Why Ban Laughing Gas? The Best Things in Life Are Psychoactive

When I was working as a diner waitress, in Miami, in the 1980s, there were many things I did not fully understand. One of these was grits. People ordered them; I served them – but I had no idea what they were. The other was the desire of the Cuban waiters to help me when I was making enormous ice-cream dishes with names such as Suicide. They would suddenly be solicitous and hang around waiting for the whipped-cream cans. Why? They showed me: out through the back of the sweltering kitchen and in the sticky heat, they would suck out the nitrous oxide from the aerosol. A few seconds of lift in a long, long shift.

Nitrous oxide, or laughing gas, was not something I thought about much, though I had a bit when I gave birth. Entonox. Largely, I think, it shuts you up, as you are too busy sucking it up to swear at your birthing partner. It’s hardly some newfangled drug; Wordsworth used it . It’s a small whoosh of silliness; a breath away for tiny amount of time.


So, it must now be banned . And Theresa May is doing this with an outlawing-cheap-thrills bill, because, after all, this government has nothing better to do. Actually, it’s called the psychoactive substances bill and it intends to ban “any substance ... that is capable of producing a psychoactive effect”. Is she having a laugh? No, she is Theresa May, so she won’t be laughing.

The proposed legislation is, as some lawyers have pointed out, ridiculous. Anything that stimulates or depresses the central nervous system, or affects a person’s “emotional state”, is psychoactive. So, this could be the scent of freesias; it could your special vape; it could be those eye drops that brightened you up. It will not be anti-psychotics or antidepressants or tea or booze or coffee, because all drugs policy is currently based on emotion, not evidence. Labour sacked its drugs advisor David Nutt for his controversial stance that illicit drugs should be classified according to evidence of actual harm.

This new bill is supposedly an attempt to ban legal highs. But it’s worse than that: it is an attempt to ban things that make you feel different. God forbid that this would enable you in any way to think differently. Yes, drugs – legal or illegal – do that sometimes, though no one in the public eye must say this. It’s as if we all signed up to some permanent 12-step programme where ignorance vies with abstinence in some facilitated group hug. Only in such a world could Russell Brand be considered an expert.

The truth is that some people enjoy drugs, and some don’t. Some become addicts; some don’t. Some people like having their mood altered; some don’t. Some begin to disintegrate. Some take to drugs as their final home. Some explore psychotropics and write great detailed blogs about being pinned against a wall for hours. Some dance themselves stupid. Most of us don’t die.

But really I am too old now for anyone, least of all the government, to tell me what I may or may not ingest. What is this nannying? Where are the conservative concerns about liberty? What is this coalition of puritans? None of this is actually about helping addicts or saving lives. The arbitrary distinction between legal and illegal highs is historical and has nothing to do with reducing harm. If it were, booze would be a class A. This bill embodies a panic attack induced by councils complaining about those little canisters of laughing gas left in the street and somepictures of girls in the Daily Mail .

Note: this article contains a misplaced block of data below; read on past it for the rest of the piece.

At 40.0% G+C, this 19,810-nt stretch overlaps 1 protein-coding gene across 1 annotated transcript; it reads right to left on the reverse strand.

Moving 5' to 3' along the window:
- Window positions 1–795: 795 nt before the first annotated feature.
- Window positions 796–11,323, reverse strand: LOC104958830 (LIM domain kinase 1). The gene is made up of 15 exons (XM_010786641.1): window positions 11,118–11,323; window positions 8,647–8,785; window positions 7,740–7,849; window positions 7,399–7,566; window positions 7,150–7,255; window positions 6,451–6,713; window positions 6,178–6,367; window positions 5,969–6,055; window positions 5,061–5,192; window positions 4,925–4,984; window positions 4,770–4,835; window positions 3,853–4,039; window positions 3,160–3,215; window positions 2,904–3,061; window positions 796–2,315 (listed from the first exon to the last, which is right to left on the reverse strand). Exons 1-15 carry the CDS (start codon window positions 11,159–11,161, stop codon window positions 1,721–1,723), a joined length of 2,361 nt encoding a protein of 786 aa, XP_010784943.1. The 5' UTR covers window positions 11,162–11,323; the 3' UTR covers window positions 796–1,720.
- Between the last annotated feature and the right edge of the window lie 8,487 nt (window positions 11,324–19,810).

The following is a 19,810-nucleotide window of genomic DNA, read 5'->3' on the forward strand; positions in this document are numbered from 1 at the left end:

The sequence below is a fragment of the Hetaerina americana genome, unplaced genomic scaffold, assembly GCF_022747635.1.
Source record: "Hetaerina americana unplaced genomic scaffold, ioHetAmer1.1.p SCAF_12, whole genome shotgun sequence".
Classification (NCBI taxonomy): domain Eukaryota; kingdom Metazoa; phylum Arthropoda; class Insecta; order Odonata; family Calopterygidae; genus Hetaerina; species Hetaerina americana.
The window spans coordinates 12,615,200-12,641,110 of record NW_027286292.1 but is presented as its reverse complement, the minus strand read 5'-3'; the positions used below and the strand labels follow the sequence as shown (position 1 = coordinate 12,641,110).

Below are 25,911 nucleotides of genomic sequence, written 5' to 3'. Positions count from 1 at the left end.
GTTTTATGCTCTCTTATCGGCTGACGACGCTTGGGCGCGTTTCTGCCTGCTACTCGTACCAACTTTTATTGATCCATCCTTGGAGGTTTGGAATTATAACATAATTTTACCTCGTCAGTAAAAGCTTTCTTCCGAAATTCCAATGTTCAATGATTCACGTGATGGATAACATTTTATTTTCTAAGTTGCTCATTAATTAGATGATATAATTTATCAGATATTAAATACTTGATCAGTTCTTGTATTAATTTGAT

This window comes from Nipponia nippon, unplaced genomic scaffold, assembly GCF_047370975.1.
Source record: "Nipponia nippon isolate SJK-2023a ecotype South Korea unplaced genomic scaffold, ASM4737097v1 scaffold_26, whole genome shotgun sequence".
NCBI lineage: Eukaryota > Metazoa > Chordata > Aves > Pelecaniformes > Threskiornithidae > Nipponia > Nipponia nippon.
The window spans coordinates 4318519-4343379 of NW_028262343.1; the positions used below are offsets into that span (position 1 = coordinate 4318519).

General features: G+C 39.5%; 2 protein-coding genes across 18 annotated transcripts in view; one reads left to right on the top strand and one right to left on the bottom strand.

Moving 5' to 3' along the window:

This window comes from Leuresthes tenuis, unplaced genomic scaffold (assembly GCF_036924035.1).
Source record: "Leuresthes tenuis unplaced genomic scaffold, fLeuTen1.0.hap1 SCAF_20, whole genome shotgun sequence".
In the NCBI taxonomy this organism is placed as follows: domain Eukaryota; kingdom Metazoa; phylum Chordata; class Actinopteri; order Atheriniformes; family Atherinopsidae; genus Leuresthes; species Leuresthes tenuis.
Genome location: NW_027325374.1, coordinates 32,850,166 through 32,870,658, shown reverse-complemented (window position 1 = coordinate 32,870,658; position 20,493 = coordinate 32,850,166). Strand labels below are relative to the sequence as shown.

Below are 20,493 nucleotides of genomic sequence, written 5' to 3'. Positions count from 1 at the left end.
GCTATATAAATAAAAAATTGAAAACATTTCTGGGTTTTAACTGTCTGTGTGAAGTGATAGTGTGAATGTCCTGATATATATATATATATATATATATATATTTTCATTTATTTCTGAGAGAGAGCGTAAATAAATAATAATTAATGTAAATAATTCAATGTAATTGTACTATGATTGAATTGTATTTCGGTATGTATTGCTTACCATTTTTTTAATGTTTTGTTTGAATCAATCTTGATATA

Actual synthetic drugs, manufactured in Asia, that mimick the effects of opiates, cocaine and ecstasy, are sold as bath salts or incense and are available online or around the corner. Last year’s government report on this was a muddle. “What are the motivations for taking legal highs?” it asked, concluding that the reasons are the same as those for taking illicit drugs. So legality is not the issue. There are concerns with “chemsex” and HIV risk in sections of the gay community, but no drug workers are asking for the outlawing of poppers, as this bill does. Why not just ban dance music? Well, they tried. Remember the 1994 Criminal Justice act that gave the police power to remove people from events where the music being played was “wholly or predominantly characterised by the emission of a succession of repetitive beats”? Even writing that now seems insane but, of course, music is mood-altering. Music, drugs, collective consciousness. Ban it!

If that sound too hippyish, it must be all that hippy crack that I did giving birth talking. But, clearly, opposition to this government will come from libertarians and that’s not Labour. The narrative of drugs as pain and addiction dominates. But it’s not the only one: there is joy, there is mind expansion, there are glimpses of other worlds. When I no longer have responsibilities, I fully intend to take all the drugs I like. And they will be psychoactive. Because all the best things in life are.

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